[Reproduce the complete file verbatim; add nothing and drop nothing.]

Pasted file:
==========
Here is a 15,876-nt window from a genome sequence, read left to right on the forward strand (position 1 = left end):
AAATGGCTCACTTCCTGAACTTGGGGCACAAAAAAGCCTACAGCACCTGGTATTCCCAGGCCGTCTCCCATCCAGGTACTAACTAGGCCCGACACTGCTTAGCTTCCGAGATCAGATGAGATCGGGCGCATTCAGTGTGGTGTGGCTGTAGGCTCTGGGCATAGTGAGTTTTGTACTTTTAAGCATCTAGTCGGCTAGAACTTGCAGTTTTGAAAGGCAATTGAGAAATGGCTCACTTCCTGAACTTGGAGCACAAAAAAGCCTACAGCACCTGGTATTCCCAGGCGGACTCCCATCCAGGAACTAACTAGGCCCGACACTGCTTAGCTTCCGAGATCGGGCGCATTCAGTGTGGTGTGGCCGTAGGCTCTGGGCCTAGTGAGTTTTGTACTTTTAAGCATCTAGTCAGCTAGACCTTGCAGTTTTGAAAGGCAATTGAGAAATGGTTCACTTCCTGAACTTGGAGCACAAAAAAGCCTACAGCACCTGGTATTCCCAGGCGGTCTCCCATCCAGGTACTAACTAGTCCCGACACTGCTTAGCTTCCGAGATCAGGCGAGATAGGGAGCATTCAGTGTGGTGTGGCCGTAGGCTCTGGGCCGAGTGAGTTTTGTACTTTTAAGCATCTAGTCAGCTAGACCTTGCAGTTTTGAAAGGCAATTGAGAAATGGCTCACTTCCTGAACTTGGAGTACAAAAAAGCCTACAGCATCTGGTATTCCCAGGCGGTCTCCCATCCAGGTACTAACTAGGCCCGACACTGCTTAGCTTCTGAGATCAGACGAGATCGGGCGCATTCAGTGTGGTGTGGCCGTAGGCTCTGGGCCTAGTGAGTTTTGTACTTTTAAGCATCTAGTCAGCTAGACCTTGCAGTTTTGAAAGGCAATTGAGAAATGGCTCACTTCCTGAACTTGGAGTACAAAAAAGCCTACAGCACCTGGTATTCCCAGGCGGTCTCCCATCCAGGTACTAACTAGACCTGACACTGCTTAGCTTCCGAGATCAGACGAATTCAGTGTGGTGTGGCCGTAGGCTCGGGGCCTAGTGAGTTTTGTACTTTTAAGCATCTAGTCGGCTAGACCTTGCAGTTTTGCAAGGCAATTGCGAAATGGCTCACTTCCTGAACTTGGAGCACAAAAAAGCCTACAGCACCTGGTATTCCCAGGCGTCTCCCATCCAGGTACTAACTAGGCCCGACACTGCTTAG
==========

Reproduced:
Here is a 15,876-nt window from a genome sequence, read left to right on the forward strand (position 1 = left end):
AAATGGCTCACTTCCTGAACTTGGGGCACAAAAAAGCCTACAGCACCTGGTATTCCCAGGCCGTCTCCCATCCAGGTACTAACTAGGCCCGACACTGCTTAGCTTCCGAGATCAGATGAGATCGGGCGCATTCAGTGTGGTGTGGCTGTAGGCTCTGGGCATAGTGAGTTTTGTACTTTTAAGCATCTAGTCGGCTAGAACTTGCAGTTTTGAAAGGCAATTGAGAAATGGCTCACTTCCTGAACTTGGAGCACAAAAAAGCCTACAGCACCTGGTATTCCCAGGCGGACTCCCATCCAGGAACTAACTAGGCCCGACACTGCTTAGCTTCCGAGATCGGGCGCATTCAGTGTGGTGTGGCCGTAGGCTCTGGGCCTAGTGAGTTTTGTACTTTTAAGCATCTAGTCAGCTAGACCTTGCAGTTTTGAAAGGCAATTGAGAAATGGTTCACTTCCTGAACTTGGAGCACAAAAAAGCCTACAGCACCTGGTATTCCCAGGCGGTCTCCCATCCAGGTACTAACTAGTCCCGACACTGCTTAGCTTCCGAGATCAGGCGAGATAGGGAGCATTCAGTGTGGTGTGGCCGTAGGCTCTGGGCCGAGTGAGTTTTGTACTTTTAAGCATCTAGTCAGCTAGACCTTGCAGTTTTGAAAGGCAATTGAGAAATGGCTCACTTCCTGAACTTGGAGTACAAAAAAGCCTACAGCATCTGGTATTCCCAGGCGGTCTCCCATCCAGGTACTAACTAGGCCCGACACTGCTTAGCTTCTGAGATCAGACGAGATCGGGCGCATTCAGTGTGGTGTGGCCGTAGGCTCTGGGCCTAGTGAGTTTTGTACTTTTAAGCATCTAGTCAGCTAGACCTTGCAGTTTTGAAAGGCAATTGAGAAATGGCTCACTTCCTGAACTTGGAGTACAAAAAAGCCTACAGCACCTGGTATTCCCAGGCGGTCTCCCATCCAGGTACTAACTAGACCTGACACTGCTTAGCTTCCGAGATCAGACGAATTCAGTGTGGTGTGGCCGTAGGCTCGGGGCCTAGTGAGTTTTGTACTTTTAAGCATCTAGTCGGCTAGACCTTGCAGTTTTGCAAGGCAATTGCGAAATGGCTCACTTCCTGAACTTGGAGCACAAAAAAGCCTACAGCACCTGGTATTCCCAGGCGTCTCCCATCCAGGTACTAACTAGGCCCGACACTGCTTAG